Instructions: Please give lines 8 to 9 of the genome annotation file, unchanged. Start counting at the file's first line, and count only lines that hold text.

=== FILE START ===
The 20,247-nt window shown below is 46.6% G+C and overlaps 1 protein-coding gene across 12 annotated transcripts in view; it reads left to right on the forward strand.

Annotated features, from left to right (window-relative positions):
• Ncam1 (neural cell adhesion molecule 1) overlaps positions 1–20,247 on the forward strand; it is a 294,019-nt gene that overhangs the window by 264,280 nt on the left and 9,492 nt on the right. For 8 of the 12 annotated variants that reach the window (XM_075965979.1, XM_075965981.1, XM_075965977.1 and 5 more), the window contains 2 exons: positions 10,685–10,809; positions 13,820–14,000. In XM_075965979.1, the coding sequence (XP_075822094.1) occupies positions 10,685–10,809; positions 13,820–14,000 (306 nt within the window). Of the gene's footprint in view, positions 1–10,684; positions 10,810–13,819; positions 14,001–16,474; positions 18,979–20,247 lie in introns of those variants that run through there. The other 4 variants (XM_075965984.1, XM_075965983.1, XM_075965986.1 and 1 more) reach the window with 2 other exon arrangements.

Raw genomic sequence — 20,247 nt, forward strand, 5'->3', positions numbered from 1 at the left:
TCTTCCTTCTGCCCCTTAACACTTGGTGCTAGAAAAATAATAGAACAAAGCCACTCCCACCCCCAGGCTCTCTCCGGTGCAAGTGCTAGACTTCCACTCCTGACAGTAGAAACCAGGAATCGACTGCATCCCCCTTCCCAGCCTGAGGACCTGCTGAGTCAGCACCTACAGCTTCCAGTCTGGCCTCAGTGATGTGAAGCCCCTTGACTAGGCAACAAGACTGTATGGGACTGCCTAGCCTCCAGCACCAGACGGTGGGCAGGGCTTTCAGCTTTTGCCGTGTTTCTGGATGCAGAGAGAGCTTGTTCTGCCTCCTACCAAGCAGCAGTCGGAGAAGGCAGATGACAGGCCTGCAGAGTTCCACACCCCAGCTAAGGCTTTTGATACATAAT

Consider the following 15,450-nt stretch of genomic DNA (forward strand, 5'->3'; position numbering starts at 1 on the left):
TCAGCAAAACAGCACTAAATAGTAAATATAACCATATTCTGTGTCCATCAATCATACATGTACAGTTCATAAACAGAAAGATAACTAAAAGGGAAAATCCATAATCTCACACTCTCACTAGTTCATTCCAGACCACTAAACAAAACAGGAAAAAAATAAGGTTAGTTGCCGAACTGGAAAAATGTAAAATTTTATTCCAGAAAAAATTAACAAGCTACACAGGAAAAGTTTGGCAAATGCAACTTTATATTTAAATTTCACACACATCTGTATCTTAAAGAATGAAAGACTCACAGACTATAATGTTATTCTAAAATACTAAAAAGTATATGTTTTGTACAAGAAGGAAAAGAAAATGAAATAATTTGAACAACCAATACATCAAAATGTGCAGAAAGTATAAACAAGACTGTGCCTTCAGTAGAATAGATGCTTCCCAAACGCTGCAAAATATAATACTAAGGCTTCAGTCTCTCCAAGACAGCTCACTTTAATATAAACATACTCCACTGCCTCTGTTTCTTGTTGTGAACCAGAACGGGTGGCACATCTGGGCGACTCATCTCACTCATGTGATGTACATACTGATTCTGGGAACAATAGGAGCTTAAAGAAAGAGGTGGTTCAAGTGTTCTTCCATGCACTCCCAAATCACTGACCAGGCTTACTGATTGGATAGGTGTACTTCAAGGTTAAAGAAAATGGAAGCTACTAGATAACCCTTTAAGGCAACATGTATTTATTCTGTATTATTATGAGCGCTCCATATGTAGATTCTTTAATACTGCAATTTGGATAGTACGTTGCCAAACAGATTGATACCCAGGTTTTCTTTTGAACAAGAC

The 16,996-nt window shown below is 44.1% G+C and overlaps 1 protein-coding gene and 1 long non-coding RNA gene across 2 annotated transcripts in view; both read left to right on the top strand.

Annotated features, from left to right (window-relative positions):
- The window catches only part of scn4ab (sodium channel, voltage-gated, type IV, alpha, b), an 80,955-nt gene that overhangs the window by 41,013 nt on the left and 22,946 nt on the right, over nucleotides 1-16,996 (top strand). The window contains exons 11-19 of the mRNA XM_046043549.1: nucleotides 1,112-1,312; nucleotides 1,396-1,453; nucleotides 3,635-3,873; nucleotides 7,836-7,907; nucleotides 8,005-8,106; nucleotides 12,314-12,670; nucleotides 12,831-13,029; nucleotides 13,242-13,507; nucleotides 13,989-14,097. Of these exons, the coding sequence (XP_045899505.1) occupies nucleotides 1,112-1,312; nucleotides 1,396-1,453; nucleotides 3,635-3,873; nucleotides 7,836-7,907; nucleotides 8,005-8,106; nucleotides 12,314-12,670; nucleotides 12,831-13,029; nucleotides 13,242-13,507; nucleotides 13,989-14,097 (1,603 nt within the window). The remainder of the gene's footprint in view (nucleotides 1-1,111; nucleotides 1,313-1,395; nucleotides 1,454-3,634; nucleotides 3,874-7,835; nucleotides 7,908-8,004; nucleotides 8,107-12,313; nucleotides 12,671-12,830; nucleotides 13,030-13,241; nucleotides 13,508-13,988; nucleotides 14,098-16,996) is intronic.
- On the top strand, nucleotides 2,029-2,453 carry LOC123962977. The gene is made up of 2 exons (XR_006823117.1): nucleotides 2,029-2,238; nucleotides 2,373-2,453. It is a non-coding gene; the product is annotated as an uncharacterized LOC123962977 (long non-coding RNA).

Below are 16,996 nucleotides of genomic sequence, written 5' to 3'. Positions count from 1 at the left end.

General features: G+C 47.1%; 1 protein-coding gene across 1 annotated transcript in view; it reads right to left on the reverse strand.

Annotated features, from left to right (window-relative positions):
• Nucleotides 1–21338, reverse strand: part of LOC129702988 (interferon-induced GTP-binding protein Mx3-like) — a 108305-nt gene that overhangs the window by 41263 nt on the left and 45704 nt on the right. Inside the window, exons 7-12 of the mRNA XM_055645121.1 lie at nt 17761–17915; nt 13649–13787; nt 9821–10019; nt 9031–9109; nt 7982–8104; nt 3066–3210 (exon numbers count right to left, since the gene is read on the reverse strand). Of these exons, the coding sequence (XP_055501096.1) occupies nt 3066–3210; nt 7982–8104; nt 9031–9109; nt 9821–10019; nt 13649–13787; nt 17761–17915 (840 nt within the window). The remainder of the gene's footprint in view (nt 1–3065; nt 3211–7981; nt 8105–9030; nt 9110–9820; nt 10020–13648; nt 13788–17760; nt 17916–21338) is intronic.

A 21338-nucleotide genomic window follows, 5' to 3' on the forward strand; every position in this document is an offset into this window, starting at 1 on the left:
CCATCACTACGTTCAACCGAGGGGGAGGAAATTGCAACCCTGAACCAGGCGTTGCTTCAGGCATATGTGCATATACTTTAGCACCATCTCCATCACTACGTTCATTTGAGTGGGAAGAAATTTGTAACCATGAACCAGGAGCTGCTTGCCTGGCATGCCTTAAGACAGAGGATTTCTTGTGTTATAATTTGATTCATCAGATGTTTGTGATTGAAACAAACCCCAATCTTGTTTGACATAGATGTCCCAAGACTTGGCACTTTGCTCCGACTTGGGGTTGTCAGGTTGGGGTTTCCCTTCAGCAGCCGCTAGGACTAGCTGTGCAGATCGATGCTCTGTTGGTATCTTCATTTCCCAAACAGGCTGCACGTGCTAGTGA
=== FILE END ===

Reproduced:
The 16,996-nt window shown below is 44.1% G+C and overlaps 1 protein-coding gene and 1 long non-coding RNA gene across 2 annotated transcripts in view; both read left to right on the top strand.

Annotated features, from left to right (window-relative positions):